What started out in hard goods like steel and aluminum has made its way into fresh market produce like apples and cherries. The tit-for-tat tariff race is affecting producers all across the country.
First the European Union responded with one-third of their retaliation list containing agricultural products. Cranberries were on the EU list in an effort to impact Speaker Paul Ryan’s home state of Wisconsin, the largest cranberry producer. Canada fired back with a list including cucumbers and orange juice. Mexico has apples on their list while China has apples and cherries. There are other commodities like corn and soybeans, however those growers can adjust their output much quicker than someone who is harvesting tree fruit.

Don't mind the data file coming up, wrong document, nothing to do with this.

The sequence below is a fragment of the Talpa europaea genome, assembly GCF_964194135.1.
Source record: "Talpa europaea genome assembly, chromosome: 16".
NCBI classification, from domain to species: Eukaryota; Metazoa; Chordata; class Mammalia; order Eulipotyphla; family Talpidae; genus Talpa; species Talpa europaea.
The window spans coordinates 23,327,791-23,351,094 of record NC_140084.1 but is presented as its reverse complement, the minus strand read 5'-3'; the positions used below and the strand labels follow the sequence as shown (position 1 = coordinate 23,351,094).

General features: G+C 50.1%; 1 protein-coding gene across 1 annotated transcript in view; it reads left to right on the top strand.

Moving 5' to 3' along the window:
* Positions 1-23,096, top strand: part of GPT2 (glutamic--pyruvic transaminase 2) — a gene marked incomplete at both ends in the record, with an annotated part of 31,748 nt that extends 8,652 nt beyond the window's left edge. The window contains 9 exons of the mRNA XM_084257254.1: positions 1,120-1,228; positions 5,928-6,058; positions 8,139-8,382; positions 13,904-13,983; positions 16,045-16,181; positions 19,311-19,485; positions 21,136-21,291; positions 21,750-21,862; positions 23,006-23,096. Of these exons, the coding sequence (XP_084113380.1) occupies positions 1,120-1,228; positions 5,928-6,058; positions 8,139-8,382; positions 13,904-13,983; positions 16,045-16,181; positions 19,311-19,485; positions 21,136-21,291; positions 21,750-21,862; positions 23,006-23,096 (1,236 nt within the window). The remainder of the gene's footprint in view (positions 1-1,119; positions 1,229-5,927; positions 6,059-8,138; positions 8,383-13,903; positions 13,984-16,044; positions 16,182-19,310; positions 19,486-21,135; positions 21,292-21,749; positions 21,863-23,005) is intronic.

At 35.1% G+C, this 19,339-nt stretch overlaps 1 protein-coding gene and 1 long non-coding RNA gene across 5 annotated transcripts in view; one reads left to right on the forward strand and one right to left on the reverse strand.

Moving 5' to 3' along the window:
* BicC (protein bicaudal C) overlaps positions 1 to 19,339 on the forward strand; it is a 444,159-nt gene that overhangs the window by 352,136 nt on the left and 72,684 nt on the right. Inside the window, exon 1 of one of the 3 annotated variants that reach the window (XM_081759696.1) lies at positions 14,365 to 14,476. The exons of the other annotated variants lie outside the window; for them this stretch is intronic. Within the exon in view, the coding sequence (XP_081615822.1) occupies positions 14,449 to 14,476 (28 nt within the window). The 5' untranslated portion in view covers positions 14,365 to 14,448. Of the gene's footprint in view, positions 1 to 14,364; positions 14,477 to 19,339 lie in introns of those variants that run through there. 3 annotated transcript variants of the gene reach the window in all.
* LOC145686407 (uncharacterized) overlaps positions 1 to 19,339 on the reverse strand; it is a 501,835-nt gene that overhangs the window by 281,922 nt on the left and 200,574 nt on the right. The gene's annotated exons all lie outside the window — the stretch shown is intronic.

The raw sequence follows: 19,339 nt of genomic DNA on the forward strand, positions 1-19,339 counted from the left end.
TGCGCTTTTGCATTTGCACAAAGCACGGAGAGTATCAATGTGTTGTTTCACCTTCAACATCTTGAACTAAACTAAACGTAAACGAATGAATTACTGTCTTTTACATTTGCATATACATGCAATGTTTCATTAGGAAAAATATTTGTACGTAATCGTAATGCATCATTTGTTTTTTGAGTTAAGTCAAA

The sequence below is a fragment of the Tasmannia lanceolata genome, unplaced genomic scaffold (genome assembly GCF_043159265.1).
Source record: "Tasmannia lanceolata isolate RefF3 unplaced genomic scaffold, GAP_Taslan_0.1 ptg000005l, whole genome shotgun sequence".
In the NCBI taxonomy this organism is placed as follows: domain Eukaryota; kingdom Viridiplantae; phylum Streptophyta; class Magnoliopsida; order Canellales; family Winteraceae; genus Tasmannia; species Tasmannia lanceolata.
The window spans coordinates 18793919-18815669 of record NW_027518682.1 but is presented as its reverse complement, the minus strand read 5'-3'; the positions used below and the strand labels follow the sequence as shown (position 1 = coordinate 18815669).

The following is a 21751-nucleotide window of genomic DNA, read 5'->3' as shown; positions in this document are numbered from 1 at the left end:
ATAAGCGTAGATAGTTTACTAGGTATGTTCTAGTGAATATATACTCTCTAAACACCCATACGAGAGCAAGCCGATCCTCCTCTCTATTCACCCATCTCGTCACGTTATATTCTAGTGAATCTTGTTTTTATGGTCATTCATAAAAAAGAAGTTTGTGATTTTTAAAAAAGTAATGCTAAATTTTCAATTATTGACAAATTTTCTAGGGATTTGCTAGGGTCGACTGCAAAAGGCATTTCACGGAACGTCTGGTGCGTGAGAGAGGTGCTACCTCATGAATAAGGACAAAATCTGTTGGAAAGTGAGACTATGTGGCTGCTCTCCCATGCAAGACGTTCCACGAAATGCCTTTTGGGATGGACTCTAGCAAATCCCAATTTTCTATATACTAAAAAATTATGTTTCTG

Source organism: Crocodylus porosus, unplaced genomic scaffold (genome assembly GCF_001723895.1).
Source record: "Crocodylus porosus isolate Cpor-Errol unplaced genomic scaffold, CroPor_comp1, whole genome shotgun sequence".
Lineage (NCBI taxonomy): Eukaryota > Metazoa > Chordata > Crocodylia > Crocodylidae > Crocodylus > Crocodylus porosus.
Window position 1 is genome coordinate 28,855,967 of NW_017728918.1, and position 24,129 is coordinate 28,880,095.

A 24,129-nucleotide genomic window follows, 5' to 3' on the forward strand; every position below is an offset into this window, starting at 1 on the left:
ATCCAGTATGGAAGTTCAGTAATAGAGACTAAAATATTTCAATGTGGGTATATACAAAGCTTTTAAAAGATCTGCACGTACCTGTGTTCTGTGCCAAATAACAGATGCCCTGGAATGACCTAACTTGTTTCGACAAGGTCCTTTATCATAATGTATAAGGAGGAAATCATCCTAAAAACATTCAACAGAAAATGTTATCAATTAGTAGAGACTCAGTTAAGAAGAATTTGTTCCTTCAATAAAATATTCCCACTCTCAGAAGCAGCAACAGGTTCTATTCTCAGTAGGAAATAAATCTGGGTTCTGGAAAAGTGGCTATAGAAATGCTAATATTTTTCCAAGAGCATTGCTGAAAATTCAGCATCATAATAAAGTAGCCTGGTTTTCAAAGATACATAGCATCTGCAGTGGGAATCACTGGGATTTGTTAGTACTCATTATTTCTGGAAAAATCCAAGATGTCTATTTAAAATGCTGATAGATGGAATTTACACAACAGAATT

The United Nations Food and Agricultural Organization said that food prices declined in June – the first month-over-month decline in 2018 despite adverse growing condition in many areas. While short-term oversupply in some areas will lead to lower prices, the market will adjust to the new reality.
What will suffer, however, is the long term investment in technology for producing more food at lower prices. The growth of the population on the planet will put increasing demands on the agricultural systems. The United States has been the leader in large scale agricultural production as well as the implementation of new processes and technologies to expand the productivity of the land. If the financial incentive to innovate goes away because of lessened demand due to tariffs, so will the continued investment in the future of food production. That will hurt countries struggling with food insecurity. There are no winners in a trade war.